[header_title title=”About Gun Trusts” header_size=”h4″]
Many firearms enthusiasts, with the help of attorneys, are creating “firearms trusts” or “NFA trusts,” which are specifically designed to hold ownership of firearms that are subject to strict federal and state regulations. These firearms, commonly called Class 3, NFA, or Title 2 firearms, are items such as fully-automatic rifles, suppressors, short-barreled rifles, and short-barreled shotguns, among others.
If you are considering the purchase of an NFA item, there are numerous benefits to creating a firearms trust.
You may have also heard of the ATF rule change, ATF 41F. This rule change goes into effect July 13, 2016. Please read more about it below.
Benefits and ATF 41F
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[tab_content id=”1″]Perhaps greatest benefit to creating a firearms trust is that it can allow various people to possess and use NFA items owned by the trust. Multiple trustees can be named who have the authority to possess the trust’s assets, even if the person who created the trust is not present. Without a trust, only the individual owner of an NFA item can possess it.[/tab_content]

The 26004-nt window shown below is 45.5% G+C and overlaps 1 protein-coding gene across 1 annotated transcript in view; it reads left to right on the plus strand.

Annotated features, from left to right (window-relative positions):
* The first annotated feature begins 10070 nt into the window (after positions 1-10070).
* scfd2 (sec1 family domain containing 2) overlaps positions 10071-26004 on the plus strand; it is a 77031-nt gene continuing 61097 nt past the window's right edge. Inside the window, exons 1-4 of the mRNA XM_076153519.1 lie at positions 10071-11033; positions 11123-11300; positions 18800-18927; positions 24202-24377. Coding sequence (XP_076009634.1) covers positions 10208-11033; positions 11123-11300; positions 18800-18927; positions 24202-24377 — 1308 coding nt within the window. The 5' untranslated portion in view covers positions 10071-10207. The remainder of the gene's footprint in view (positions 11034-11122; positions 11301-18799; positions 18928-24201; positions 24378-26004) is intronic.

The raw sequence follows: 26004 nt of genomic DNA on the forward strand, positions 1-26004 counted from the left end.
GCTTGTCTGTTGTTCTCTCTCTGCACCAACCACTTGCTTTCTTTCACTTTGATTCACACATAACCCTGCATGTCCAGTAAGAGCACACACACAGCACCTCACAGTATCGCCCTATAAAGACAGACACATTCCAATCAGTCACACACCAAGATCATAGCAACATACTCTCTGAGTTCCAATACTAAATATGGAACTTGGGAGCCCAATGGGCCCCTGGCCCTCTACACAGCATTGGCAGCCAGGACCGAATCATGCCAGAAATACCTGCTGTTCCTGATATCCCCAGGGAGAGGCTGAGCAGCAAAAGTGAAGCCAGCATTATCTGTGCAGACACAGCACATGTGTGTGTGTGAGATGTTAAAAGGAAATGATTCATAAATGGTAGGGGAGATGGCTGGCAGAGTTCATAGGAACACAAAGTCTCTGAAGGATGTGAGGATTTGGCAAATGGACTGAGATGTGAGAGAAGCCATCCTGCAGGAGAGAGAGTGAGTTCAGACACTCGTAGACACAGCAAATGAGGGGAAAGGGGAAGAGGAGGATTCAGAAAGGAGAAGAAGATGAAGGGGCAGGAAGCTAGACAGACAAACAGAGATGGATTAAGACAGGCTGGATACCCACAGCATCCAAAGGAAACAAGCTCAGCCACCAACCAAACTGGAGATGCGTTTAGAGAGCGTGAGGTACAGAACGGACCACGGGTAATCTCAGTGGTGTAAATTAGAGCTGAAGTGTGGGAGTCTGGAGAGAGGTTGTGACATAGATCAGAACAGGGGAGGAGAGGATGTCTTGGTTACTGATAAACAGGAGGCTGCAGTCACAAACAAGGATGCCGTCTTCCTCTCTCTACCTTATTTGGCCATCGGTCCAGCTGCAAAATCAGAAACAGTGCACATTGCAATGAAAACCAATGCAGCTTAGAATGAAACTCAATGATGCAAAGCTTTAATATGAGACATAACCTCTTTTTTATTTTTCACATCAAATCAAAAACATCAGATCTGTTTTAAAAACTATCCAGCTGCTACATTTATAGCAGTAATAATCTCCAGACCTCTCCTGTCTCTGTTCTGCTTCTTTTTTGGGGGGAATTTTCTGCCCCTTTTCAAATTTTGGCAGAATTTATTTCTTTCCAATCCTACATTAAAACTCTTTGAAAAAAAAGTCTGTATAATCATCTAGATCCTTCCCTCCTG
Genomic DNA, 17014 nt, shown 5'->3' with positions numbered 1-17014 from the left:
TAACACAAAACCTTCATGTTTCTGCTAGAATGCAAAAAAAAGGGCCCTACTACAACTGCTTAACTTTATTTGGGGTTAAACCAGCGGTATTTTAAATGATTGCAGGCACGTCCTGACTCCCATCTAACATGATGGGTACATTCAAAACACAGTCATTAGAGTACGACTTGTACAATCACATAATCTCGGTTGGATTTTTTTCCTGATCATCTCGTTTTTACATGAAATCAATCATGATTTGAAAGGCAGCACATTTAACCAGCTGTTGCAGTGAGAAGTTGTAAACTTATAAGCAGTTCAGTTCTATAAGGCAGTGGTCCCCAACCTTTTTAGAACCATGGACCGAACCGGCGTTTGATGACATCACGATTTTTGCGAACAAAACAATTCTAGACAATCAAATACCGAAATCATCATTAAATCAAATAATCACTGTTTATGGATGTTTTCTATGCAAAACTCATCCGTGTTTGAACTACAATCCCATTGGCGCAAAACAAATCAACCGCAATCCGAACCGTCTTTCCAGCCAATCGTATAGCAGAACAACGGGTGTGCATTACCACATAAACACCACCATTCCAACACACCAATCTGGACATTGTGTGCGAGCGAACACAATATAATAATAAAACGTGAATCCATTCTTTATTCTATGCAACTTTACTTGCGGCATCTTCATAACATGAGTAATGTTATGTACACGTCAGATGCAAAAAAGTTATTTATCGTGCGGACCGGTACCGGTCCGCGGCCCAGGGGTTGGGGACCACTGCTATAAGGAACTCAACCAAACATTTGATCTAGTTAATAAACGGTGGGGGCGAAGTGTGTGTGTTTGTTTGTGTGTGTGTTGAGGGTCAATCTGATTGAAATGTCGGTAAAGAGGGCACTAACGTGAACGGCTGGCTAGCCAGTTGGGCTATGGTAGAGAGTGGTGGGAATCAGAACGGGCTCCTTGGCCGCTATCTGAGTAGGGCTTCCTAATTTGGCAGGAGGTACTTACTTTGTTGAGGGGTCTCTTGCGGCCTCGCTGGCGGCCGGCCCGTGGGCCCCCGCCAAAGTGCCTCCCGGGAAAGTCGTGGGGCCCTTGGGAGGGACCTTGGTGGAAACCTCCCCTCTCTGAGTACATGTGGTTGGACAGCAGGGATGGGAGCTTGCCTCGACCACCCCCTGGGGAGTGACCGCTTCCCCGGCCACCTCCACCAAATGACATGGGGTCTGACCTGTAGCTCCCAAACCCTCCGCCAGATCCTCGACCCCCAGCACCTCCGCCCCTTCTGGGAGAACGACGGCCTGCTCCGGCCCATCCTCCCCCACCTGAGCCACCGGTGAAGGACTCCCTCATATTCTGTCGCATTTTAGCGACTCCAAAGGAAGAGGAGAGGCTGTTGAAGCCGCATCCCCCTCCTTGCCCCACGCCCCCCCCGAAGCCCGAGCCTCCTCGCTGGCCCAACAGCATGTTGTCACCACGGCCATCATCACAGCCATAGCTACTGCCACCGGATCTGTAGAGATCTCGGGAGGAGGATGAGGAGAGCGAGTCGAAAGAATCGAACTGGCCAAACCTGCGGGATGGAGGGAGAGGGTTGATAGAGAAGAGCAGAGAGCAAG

[tab_content id=”2″]Another benefit to creating a firearms trust is that trustees can be designated when the trust is created, or added or deleted at a later time.[/tab_content]
[tab_content id=”3″]As of July 13, 2016 the ATF is now requiring all “responsible persons” to submit fingerprints and photographs with your Form 1 or Form 4. A “responsible person” is one “who [has] the power and authority to direct the management and policies of the trust or legal entity to receive, possess, ship, transport, deliver, transfer, or otherwise dispose of an NFA item for, or on behalf of, the trust or entity.” This is a very broad definition but usually means anyone who serves as a grantor or trustee in your average NFA trust.
This new rule change has created extra steps to getting an NFA item into a firearms trust, but remember the benefits. [/tab_content]
[tab_content id=”4″]The only downside to creating a firearms trust is the added cost of having an attorney help you create one the RIGHT way. This cost can vary wildly, from hundreds to thousands of dollars, depending on who you contact.
Regardless, the numerous benefits are clearly worth the cost.[/tab_content]